LETTERS: Obamacare’s numbers don’t add up, with sign-ups or costs


To the editor:

Richard Strickland’s letter cannot go without response (“Obamacare wins, Republicans lose,” April 7 Review-Journal). He states that Obamacare enrolled 7.1 million more people for health insurance. He could not be more wrong. The 7.1 million number is the count of people who filled out an application. It says nothing about how many people paid their premiums, actually got an insurance card, etc.

And of course, Mr. Strickland ignored that there is no mechanism for the federal government to pay the insurance companies. Just how long does Mr. Strickland expect insurance companies to pay claims without any income? Based on state-run exchanges, about one-third of those who enrolled have actually paid. If that holds true to the federally run exchange, they actually have about 2.4 million insured. Compare that with the 6.2 million whose insurance was canceled, and about 3.8 million more people are uninsured. Even the federal numbers show a rise in the uninsured.

Remember “If you like your insurance, you can keep your insurance”? Well, in my case, I like my insurance but have been informed at the end of the year it will be canceled. Since my wife requires expensive medication, the only policy that covers that drug is the platinum plan, under which our premiums will double. Further, our $50 per month deductible for that drug goes to $1,800. In short, with other deductibles and the increase in rates, Obamacare will cost us $40,000 more per year.

I know Sen. Harry Reid calls me a liar, but senility does not make him right. Obamacare is going to take us to the poor house. This reminds me of the misinformation regarding unemployment: a stated rate of 6.7 percent when there are tens of millions of people without jobs. Do you actually believe that? President Barack Obama supposedly helped create 5 million jobs during his recovery, yet personal income has fallen 6 percent. How does that compute? There is positively nothing the president says that I believe. And Mr. Strickland is wrong on another point — we all lost.

WILLIAM TARASEN

LAS VEGAS

Youngster assists veterans

To the editor:

I would like to take this opportunity to tell you about one of your outstanding newsboys, Richard Day. Once or twice a month, I accompany veterans to the IHOP restaurant on Boulder Highway in Henderson. These veterans are from the Nevada State Veterans Home in Boulder City.

Richard is always at the door to greet us and help with the patients as they come into the restaurant. He is always very polite and courteous at all times.

James A. Smales

Las vegas

UConn coach

To the editor:

I liked seeing the photo of University of Connecticut basketball coach Kevin Ollie with Ed Graney’s column (“Time for Calhoun to let Ollie have the spotlight,” Monday Review-Journal). Thank you, Mr. Graney, for your fair commentary about retired Coach Jim Calhoun, Mr. Ollie and the Huskies. I lived outside the UConn campus for 21 years and of course loved the school’s men’s and women’s basketball teams. I also worked with crowd control at the college.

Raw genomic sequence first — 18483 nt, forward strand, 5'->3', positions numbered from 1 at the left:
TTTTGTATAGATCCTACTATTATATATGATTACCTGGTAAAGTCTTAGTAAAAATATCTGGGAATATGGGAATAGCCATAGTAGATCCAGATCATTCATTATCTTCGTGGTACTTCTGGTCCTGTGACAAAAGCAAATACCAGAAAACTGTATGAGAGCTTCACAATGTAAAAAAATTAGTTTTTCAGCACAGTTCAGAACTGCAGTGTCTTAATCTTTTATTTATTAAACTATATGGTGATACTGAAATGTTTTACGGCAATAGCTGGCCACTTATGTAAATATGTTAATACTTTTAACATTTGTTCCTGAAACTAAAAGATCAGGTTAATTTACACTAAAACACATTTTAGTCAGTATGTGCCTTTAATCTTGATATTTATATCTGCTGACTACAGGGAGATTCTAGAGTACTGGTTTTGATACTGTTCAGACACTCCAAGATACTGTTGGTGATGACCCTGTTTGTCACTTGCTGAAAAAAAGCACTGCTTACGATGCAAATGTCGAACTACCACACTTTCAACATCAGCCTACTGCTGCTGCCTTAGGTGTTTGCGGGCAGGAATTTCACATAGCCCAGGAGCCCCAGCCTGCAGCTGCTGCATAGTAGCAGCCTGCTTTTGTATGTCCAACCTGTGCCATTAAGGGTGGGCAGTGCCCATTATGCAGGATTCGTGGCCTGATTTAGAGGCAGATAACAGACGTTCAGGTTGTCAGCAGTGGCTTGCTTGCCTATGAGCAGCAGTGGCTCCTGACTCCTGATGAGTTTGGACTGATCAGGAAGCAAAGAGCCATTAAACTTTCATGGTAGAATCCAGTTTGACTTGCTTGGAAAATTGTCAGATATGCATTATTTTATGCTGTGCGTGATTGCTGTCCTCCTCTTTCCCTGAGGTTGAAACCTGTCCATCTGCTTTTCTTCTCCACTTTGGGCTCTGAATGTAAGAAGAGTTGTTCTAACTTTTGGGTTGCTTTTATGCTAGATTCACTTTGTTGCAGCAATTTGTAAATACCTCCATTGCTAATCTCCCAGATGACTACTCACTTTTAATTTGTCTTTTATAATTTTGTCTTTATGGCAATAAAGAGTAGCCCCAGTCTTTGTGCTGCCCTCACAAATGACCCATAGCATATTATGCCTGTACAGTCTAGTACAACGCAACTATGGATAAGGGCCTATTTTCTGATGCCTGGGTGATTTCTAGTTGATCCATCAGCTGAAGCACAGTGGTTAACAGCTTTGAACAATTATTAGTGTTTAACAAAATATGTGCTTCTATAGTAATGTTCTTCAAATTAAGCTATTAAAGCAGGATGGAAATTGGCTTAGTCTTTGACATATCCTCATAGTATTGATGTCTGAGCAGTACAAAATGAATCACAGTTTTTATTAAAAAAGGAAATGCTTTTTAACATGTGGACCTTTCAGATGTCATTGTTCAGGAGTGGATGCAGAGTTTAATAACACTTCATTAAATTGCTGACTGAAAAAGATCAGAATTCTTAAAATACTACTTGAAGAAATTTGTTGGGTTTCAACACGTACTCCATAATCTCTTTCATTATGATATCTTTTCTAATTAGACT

I was glad when Mr. Calhoun retired, as I had felt for some time that the Huskies needed new blood in coaching. This team went through a lot of adversity last year, as Mr. Graney wrote about, and he was right that it is time for Mr. Ollie to have the spotlight. The second-year coach has done a great job bringing this team to a national championship. I have also witnessed on TV when Mr. Ollie is interviewed with other coaches, he is not one of the good old boys. They forget how it was when they started out.

Coach Calhoun did bring his teams to power, but that is in the past. Now Coach Ollie is quickly rebuilding a good program, and he will continue to do so if given the chance. I thank Mr. Calhoun for passing the wand to Mr. Ollie. Thank you, Mr. Graney, for your column. You made my day.

LORRAINE SPOFFORD

LAS VEGAS

Noninjury accidents

To the editor:

On March 11 about 4:30 p.m., my son’s girlfriend was on Eastern Avenue near Harmon Avenue when she was struck from behind by a driver in a van, and she was pushed into another vehicle. Her two children were in the back seat with glass all over them, because the back window shattered. She called 911 and insisted a police officer be sent out. Her car was not drivable because it was struck so hard.

She was honest and told police that she didn’t think the kids were hurt, but they needed help. A Metropolitan Police Department officer was dispatched, staying only long enough to hand out driver’s exchange cards, then saying they don’t investigate accidents anymore. As he was leaving, she asked what she was supposed to do about the glass all over her children and the broken parts all over the street, and he said it would clean itself up and left.

While she was trying to care for her children and get information from the van driver, she noticed there were no plates on the van. He said he didn’t have vehicle registration and he had no proof of insurance. The police officer never even bothered to check. She took photos and later learned that he had lied about his insurance — he had none. Her car was totaled by her own insurance company. The driver of the van got away with no citation for the accident, no citation for driving an unregistered vehicle, and no citation for having no insurance. Thanks for nothing, Metro.

When a I vote for sheriff, the candidate I will choose will be the one who says Metro will investigate accidents. I’ve heard Los Angeles police don’t investigate noninjury accidents, but do we want to model ourselves after L.A.? Beware tourists and locals: Metro is not there to help.

RICK JONES

LAS VEGAS

 

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